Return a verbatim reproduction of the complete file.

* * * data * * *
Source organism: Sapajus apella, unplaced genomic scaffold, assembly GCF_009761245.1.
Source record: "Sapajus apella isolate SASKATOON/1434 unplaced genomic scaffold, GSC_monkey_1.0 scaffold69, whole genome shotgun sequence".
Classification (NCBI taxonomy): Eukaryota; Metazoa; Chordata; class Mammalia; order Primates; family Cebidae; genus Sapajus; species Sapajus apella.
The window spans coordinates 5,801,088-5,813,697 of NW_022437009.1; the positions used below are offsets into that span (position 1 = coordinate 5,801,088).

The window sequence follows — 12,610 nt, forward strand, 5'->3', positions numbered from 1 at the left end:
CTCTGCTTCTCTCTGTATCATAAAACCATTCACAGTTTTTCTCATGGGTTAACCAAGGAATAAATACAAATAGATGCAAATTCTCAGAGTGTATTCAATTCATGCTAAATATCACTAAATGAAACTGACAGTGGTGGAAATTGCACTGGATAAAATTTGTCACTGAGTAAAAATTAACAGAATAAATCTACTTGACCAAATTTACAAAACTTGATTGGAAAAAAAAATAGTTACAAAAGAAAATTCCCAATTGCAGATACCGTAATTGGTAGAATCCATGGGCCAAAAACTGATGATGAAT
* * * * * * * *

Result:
Source organism: Sapajus apella, unplaced genomic scaffold, assembly GCF_009761245.1.
Source record: "Sapajus apella isolate SASKATOON/1434 unplaced genomic scaffold, GSC_monkey_1.0 scaffold69, whole genome shotgun sequence".
Classification (NCBI taxonomy): Eukaryota; Metazoa; Chordata; class Mammalia; order Primates; family Cebidae; genus Sapajus; species Sapajus apella.
The window spans coordinates 5,801,088-5,813,697 of NW_022437009.1; the positions used below are offsets into that span (position 1 = coordinate 5,801,088).

The window sequence follows — 12,610 nt, forward strand, 5'->3', positions numbered from 1 at the left end:
CTCTGCTTCTCTCTGTATCATAAAACCATTCACAGTTTTTCTCATGGGTTAACCAAGGAATAAATACAAATAGATGCAAATTCTCAGAGTGTATTCAATTCATGCTAAATATCACTAAATGAAACTGACAGTGGTGGAAATTGCACTGGATAAAATTTGTCACTGAGTAAAAATTAACAGAATAAATCTACTTGACCAAATTTACAAAACTTGATTGGAAAAAAAAATAGTTACAAAAGAAAATTCCCAATTGCAGATACCGTAATTGGTAGAATCCATGGGCCAAAAACTGATGATGAAT